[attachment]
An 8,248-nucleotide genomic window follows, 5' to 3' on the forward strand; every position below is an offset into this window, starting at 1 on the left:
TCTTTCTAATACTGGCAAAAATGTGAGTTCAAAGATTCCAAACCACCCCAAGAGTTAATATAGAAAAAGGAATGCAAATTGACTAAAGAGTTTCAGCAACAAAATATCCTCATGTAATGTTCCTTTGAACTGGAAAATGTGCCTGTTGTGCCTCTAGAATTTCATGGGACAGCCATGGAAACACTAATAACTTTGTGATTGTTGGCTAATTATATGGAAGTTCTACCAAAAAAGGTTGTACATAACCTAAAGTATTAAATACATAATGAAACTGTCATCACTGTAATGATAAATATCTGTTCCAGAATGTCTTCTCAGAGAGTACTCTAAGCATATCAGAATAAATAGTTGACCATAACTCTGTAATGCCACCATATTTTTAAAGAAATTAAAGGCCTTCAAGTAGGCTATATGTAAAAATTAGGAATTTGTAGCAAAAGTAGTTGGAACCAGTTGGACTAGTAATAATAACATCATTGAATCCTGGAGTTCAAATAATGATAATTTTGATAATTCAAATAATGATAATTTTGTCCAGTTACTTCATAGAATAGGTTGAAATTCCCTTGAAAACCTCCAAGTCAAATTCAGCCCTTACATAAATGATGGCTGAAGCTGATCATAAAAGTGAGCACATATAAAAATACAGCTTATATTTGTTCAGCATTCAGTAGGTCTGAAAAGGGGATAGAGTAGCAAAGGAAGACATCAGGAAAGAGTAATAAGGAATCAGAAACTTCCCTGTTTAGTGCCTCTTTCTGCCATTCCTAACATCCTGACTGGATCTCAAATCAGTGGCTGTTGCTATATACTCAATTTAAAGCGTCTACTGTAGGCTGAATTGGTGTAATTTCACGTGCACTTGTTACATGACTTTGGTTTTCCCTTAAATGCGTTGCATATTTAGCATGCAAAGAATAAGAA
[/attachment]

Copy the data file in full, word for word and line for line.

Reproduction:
An 8,248-nucleotide genomic window follows, 5' to 3' on the forward strand; every position below is an offset into this window, starting at 1 on the left:
TCTTTCTAATACTGGCAAAAATGTGAGTTCAAAGATTCCAAACCACCCCAAGAGTTAATATAGAAAAAGGAATGCAAATTGACTAAAGAGTTTCAGCAACAAAATATCCTCATGTAATGTTCCTTTGAACTGGAAAATGTGCCTGTTGTGCCTCTAGAATTTCATGGGACAGCCATGGAAACACTAATAACTTTGTGATTGTTGGCTAATTATATGGAAGTTCTACCAAAAAAGGTTGTACATAACCTAAAGTATTAAATACATAATGAAACTGTCATCACTGTAATGATAAATATCTGTTCCAGAATGTCTTCTCAGAGAGTACTCTAAGCATATCAGAATAAATAGTTGACCATAACTCTGTAATGCCACCATATTTTTAAAGAAATTAAAGGCCTTCAAGTAGGCTATATGTAAAAATTAGGAATTTGTAGCAAAAGTAGTTGGAACCAGTTGGACTAGTAATAATAACATCATTGAATCCTGGAGTTCAAATAATGATAATTTTGATAATTCAAATAATGATAATTTTGTCCAGTTACTTCATAGAATAGGTTGAAATTCCCTTGAAAACCTCCAAGTCAAATTCAGCCCTTACATAAATGATGGCTGAAGCTGATCATAAAAGTGAGCACATATAAAAATACAGCTTATATTTGTTCAGCATTCAGTAGGTCTGAAAAGGGGATAGAGTAGCAAAGGAAGACATCAGGAAAGAGTAATAAGGAATCAGAAACTTCCCTGTTTAGTGCCTCTTTCTGCCATTCCTAACATCCTGACTGGATCTCAAATCAGTGGCTGTTGCTATATACTCAATTTAAAGCGTCTACTGTAGGCTGAATTGGTGTAATTTCACGTGCACTTGTTACATGACTTTGGTTTTCCCTTAAATGCGTTGCATATTTAGCATGCAAAGAATAAGAA